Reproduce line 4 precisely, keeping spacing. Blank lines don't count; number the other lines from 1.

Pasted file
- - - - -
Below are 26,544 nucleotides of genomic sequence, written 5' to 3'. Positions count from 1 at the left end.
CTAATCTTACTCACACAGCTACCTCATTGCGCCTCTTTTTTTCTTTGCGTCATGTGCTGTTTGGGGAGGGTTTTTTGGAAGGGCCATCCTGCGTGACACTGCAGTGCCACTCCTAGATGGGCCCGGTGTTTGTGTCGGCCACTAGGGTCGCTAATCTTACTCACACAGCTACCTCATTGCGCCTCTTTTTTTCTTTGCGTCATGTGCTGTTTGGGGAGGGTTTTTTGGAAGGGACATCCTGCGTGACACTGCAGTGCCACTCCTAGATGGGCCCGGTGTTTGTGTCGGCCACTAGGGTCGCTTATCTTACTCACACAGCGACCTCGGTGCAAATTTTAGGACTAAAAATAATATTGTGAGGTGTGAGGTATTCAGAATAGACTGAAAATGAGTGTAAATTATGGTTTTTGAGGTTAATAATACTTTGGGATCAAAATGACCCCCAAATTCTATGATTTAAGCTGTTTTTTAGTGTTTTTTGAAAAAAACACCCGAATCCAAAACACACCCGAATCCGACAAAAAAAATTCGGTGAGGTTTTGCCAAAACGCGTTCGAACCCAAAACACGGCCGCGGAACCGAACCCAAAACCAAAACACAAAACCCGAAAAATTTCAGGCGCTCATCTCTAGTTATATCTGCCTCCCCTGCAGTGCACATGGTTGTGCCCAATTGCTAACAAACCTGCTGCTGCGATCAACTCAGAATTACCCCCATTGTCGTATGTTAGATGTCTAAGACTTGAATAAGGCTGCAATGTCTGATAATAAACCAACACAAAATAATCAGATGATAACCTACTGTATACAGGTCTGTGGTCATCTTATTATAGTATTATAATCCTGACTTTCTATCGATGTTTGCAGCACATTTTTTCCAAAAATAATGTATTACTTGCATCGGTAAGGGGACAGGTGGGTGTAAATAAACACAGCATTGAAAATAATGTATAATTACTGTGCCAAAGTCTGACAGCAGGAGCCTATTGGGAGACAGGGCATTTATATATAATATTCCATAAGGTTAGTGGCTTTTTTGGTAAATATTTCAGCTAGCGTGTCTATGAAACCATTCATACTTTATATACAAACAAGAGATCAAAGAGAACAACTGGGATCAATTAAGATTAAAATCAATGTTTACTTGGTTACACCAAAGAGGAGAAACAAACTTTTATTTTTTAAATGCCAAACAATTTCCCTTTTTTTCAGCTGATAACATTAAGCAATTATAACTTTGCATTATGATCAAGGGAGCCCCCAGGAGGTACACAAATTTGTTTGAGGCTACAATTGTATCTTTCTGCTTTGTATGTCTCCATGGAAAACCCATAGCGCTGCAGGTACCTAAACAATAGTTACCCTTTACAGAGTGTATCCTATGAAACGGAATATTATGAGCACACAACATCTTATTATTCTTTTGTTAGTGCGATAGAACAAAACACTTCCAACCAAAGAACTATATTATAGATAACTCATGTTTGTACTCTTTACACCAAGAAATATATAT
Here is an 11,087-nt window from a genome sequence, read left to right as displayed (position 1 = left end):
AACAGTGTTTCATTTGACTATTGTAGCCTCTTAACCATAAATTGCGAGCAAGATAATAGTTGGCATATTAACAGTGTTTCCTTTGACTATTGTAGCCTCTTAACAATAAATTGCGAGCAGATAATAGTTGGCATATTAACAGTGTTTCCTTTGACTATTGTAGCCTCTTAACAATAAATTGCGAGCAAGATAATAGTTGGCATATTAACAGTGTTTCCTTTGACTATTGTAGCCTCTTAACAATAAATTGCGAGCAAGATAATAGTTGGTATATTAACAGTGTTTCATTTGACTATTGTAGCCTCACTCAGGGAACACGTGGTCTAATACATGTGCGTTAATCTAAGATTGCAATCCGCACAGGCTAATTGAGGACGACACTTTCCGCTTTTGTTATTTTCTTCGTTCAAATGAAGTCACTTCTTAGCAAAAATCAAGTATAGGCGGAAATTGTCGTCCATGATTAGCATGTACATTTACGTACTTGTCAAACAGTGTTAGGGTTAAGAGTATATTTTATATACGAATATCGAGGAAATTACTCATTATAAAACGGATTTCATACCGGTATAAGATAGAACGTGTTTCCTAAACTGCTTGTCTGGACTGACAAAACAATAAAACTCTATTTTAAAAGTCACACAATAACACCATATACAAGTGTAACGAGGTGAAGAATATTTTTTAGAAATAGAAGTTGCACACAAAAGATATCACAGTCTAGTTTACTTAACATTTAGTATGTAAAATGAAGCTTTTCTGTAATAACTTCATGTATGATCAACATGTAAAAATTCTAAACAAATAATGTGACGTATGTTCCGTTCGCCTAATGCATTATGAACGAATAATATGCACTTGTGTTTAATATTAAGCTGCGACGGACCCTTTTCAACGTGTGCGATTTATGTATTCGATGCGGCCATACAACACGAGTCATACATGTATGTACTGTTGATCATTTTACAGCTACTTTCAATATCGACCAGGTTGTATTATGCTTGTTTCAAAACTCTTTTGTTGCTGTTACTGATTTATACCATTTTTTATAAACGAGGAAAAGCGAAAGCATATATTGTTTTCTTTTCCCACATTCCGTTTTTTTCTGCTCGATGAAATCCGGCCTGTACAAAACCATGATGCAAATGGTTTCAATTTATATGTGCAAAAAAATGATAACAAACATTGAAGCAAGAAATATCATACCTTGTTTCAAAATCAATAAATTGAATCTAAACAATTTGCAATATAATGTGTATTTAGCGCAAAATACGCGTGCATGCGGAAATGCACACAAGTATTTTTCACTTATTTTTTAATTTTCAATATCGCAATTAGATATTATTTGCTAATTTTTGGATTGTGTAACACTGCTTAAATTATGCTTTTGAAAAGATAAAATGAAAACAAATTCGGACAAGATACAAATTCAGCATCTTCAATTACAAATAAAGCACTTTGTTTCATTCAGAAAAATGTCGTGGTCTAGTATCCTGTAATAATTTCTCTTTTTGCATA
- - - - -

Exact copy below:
AACAGTGTTTCATTTGACTATTGTAGCCTCTTAACCATAAATTGCGAGCAAGATAATAGTTGGCATATTAACAGTGTTTCCTTTGACTATTGTAGCCTCTTAACAATAAATTGCGAGCAGATAATAGTTGGCATATTAACAGTGTTTCCTTTGACTATTGTAGCCTCTTAACAATAAATTGCGAGCAAGATAATAGTTGGCATATTAACAGTGTTTCCTTTGACTATTGTAGCCTCTTAACAATAAATTGCGAGCAAGATAATAGTTGGTATATTAACAGTGTTTCATTTGACTATTGTAGCCTCACTCAGGGAACACGTGGTCTAATACATGTGCGTTAATCTAAGATTGCAATCCGCACAGGCTAATTGAGGACGACACTTTCCGCTTTTGTTATTTTCTTCGTTCAAATGAAGTCACTTCTTAGCAAAAATCAAGTATAGGCGGAAATTGTCGTCCATGATTAGCATGTACATTTACGTACTTGTCAAACAGTGTTAGGGTTAAGAGTATATTTTATATACGAATATCGAGGAAATTACTCATTATAAAACGGATTTCATACCGGTATAAGATAGAACGTGTTTCCTAAACTGCTTGTCTGGACTGACAAAACAATAAAACTCTATTTTAAAAGTCACACAATAACACCATATACAAGTGTAACGAGGTGAAGAATATTTTTTAGAAATAGAAGTTGCACACAAAAGATATCACAGTCTAGTTTACTTAACATTTAGTATGTAAAATGAAGCTTTTCTGTAATAACTTCATGTATGATCAACATGTAAAAATTCTAAACAAATAATGTGACGTATGTTCCGTTCGCCTAATGCATTATGAACGAATAATATGCACTTGTGTTTAATATTAAGCTGCGACGGACCCTTTTCAACGTGTGCGATTTATGTATTCGATGCGGCCATACAACACGAGTCATACATGTATGTACTGTTGATCATTTTACAGCTACTTTCAATATCGACCAGGTTGTATTATGCTTGTTTCAAAACTCTTTTGTTGCTGTTACTGATTTATACCATTTTTTATAAACGAGGAAAAGCGAAAGCATATATTGTTTTCTTTTCCCACATTCCGTTTTTTTCTGCTCGATGAAATCCGGCCTGTACAAAACCATGATGCAAATGGTTTCAATTTATATGTGCAAAAAAATGATAACAAACATTGAAGCAAGAAATATCATACCTTGTTTCAAAATCAATAAATTGAATCTAAACAATTTGCAATATAATGTGTATTTAGCGCAAAATACGCGTGCATGCGGAAATGCACACAAGTATTTTTCACTTATTTTTTAATTTTCAATATCGCAATTAGATATTATTTGCTAATTTTTGGATTGTGTAACACTGCTTAAATTATGCTTTTGAAAAGATAAAATGAAAACAAATTCGGACAAGATACAAATTCAGCATCTTCAATTACAAATAAAGCACTTTGTTTCATTCAGAAAAATGTCGTGGTCTAGTATCCTGTAATAATTTCTCTTTTTGCATA